Wednesday, March 30, 2016

Old Books and Forgotten Games

I'm just wondering how many people choose their chess books based on how recently they were published. I guess it can't be many as the there will always be a place for the classics. There are classic chess primers by players like Lasker or Capablanca, or even Purdy or Golombek. There are fantastic biographies of players from the past, and autobiographical games collections must still be very popular. I have collections of games by Steinitz, Lasker, Rubinstein, Tal, Karpov to name a few. Great tournament books are my favourite read, especially if they are by one of the participants.

Periodicals are somewhat different. A book covers a subject, but a periodical covers a moment in time. We generally buy periodicals to keep up to date with whatever subject they cover, whether it be news, or a specific technical issue, like for instance the opening in chess where New in Chess comes to mind. But that doesn't mean that old periodicals are of no value. In fact, they can be very interesting, and provide good background reading. There are often forgotten snippets hidden in their pages.

I've been looking at a random British Chess Magazine from August 1979. Bizarrely, the first article is a theory piece on the Berlin variation of the Spanish, the opening that is plaguing the top level of chess at the moment. I have to say that Jimmy Adams presents it in a much more exciting light, then the post Kasparov-Kramnik era shows it. Ray Keene gives an interesting comparison between the 1979 Montreal GM event won by Tal and Karpov, and some of the great tournaments of the past. And there are some well annotated games by Bill Hartson.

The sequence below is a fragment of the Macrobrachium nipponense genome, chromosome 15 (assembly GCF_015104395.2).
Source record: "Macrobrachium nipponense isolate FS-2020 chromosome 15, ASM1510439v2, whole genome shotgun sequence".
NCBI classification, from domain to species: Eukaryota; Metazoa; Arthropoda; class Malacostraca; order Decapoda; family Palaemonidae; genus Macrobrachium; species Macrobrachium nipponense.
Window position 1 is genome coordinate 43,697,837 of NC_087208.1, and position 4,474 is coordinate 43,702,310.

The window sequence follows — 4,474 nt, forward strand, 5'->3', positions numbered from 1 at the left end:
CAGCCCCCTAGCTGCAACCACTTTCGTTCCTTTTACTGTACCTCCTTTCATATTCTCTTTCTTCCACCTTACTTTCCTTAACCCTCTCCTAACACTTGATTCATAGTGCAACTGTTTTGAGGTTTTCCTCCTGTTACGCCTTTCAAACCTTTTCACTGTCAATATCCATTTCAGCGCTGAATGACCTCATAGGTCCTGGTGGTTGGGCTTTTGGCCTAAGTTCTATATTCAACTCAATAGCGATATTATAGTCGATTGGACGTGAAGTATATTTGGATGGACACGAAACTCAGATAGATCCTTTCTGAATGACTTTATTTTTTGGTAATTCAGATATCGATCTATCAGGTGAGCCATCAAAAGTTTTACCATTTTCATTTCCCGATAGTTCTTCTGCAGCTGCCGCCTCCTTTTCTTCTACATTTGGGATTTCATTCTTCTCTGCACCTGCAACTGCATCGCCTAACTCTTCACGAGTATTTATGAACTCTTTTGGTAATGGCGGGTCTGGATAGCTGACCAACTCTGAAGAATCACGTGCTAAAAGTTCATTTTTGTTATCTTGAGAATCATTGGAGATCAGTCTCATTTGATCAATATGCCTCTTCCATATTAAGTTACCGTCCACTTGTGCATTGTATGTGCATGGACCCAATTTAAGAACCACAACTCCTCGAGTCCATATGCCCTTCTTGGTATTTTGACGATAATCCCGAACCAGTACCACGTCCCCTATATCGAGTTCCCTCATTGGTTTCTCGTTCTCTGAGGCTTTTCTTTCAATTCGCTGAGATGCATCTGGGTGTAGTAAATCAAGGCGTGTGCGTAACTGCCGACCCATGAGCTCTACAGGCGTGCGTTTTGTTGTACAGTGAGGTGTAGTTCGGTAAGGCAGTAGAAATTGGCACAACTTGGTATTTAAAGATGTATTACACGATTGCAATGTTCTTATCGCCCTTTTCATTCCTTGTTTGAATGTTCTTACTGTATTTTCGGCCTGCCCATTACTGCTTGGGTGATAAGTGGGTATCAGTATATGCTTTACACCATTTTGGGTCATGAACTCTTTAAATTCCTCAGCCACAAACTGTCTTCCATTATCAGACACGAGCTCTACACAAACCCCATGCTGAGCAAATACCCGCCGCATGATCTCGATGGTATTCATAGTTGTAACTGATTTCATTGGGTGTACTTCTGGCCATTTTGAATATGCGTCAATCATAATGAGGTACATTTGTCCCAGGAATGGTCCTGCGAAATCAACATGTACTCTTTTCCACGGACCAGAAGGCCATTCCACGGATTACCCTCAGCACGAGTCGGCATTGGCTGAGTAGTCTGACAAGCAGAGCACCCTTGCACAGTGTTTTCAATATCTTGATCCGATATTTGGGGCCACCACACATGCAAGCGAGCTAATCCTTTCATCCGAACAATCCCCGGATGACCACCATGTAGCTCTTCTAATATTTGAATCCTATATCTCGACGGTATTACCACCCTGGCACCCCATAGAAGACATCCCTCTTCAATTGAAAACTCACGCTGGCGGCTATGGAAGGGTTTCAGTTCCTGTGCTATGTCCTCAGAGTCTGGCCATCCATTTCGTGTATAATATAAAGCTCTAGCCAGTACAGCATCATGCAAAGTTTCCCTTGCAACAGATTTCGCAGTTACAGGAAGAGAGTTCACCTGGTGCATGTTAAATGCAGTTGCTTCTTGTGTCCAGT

In amongst the home news section I found a game that might be of interest to some of my Australian friends. In May 1979 roaming Aussie IM Max Fuller won a tournament in Jersey with the imposing score of 8/9. One of his wins was published in the BCM, a game that isn't in Chessbase's Bigbase 2015 or Ozbase, so I thought I'd put it on here. I never met Fuller, but I know a lot of people who did so this is for you all. Fuller exploits a space advantage and his opponent's lack of development to force a win of material.

Saturday, March 26, 2016

Draws and Tie-breaks

What a weekend for chess! I can remember back to my younger days in the UK and the choice for me was whether to play in the annual Easter congress in Southend, or the SCCU Championship, which for the life of me I can't remember where it was played...Croydon, Crawley? Anyway, I now look at the wide world of chess this weekend and see: